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Youth is Served in Saint Joseph
By Marisa Helms
November 14, 2000
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Election 2000 brought several surprises, and not just on the national level. For the first time in its history, voters in the central Minnesota city of Saint Joseph elected the youngest and least experienced candidate on the ballot for mayor. Voters also elected the mayor-elect's roommate to a city council seat.

Kyle Schneider (left) and Larry Hosch (right) agree the relationship between the students and the city needs to change.
LARRY HOSCH AND KYLE SCHNEIDER are in their early 20s; they're eager, anxious and confident they can make Saint Joseph a better city. They are also friends, and roommates who have no political experience. Kyle Schneider says the idea of running for local office emerged from late-night discussions at Sal's, the bar he works in.

"All the sudden it became every night, two, three hour talks about the issues and how upset we are," he says.

Those talks turned into lawn signs, door knocking, and 9,000 flyers. It was a get-out-the-vote blitz that worked, particularly with students. There was an overwhelming turnout of student voters from the College of Saint Benedict, a small liberal arts college and monastery with a campus population of more than 2,000. The college is a centerpiece to the town of St Joseph, with 5,000 residents. But relations between the students and long-time residents have been strained over the years.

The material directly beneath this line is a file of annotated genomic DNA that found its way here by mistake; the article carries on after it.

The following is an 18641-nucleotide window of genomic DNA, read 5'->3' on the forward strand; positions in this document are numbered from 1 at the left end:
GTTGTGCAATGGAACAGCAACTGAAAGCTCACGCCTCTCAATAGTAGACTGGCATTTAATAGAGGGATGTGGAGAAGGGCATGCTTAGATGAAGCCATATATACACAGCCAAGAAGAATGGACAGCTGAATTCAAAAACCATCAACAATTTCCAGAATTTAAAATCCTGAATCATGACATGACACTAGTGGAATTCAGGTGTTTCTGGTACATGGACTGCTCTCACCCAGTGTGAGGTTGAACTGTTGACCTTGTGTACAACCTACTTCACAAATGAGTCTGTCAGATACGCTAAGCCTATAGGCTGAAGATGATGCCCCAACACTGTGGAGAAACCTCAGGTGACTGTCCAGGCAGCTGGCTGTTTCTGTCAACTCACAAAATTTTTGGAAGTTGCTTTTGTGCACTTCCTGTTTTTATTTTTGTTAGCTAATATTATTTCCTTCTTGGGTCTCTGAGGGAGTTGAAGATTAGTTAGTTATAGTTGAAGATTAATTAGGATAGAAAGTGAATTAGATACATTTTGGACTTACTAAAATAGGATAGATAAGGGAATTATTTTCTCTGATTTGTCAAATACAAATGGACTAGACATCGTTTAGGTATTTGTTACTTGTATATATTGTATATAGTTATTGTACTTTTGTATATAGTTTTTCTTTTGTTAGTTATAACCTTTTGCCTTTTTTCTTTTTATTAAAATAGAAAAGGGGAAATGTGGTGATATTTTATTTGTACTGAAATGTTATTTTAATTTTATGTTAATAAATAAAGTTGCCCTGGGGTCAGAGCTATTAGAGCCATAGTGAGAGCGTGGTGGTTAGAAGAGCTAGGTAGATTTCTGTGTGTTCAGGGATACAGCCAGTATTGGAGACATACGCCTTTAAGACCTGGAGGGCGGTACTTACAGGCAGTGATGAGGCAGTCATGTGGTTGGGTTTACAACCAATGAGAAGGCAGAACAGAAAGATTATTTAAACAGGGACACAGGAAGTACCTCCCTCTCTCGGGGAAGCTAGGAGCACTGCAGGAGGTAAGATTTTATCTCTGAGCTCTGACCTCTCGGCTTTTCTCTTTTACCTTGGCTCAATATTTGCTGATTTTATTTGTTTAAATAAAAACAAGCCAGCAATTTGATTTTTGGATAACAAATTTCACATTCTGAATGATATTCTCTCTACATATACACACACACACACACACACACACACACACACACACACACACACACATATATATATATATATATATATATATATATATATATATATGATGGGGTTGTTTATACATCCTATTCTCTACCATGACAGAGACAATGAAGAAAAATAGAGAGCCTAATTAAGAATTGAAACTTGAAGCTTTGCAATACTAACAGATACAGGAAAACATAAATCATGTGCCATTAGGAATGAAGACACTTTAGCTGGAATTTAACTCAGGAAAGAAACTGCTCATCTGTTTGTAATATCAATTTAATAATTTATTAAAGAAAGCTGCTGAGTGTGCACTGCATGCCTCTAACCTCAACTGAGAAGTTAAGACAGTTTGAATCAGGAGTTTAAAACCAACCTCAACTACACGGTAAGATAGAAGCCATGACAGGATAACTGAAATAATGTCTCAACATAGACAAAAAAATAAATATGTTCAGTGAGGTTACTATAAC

"There's concern in the community that the students are taking over," says Kay Wolsborn, a political science professor at the College of Saint Benedict. "There's always been that potential because there are a number of students in the community of St. Joseph. They haven't been mobilized to this extent before around capturing control of the city government, and they have this time, so this is an opportunity for the students and community to come together. It's also possible that that won't happen. I hope they don't polarize from each other. That would be a shame."

Saint Joseph's newest politicians agree the relationship between the students and the city needs to change. In fact, it was a key campaign issue for them.

Mayor-elect Larry Hosch says students complain to him that they're stereotyped as "partiers," and don't feel welcome in the city.

"A lot of students are frustrated. When they voice their concern, they feel they're not being listened to, and that their opinions aren't really valued. That just adds more frustration and animosity between the two groups in town. That's something I really want to work on. It's something that can be improved, and I think it will benefit not just students, but residents," Hosch says.

Before they're able to effect much change or bring more harmony to the city, Councilmember Schneider acknowledges they'll have to overcome the skepticism of many of the city's long-time residents.

"We have to prove to people that we can do this, that we can do a good job at it. Some people are concerned, but we'll have to go in and do the best job, prove to the whole city that we can do the job," Schneider says.

That will mean tackling the business of government. Issues facing St. Joseph include fiscal management, managed growth, a new community center, and a proposed annexation of Saint Wendell Township.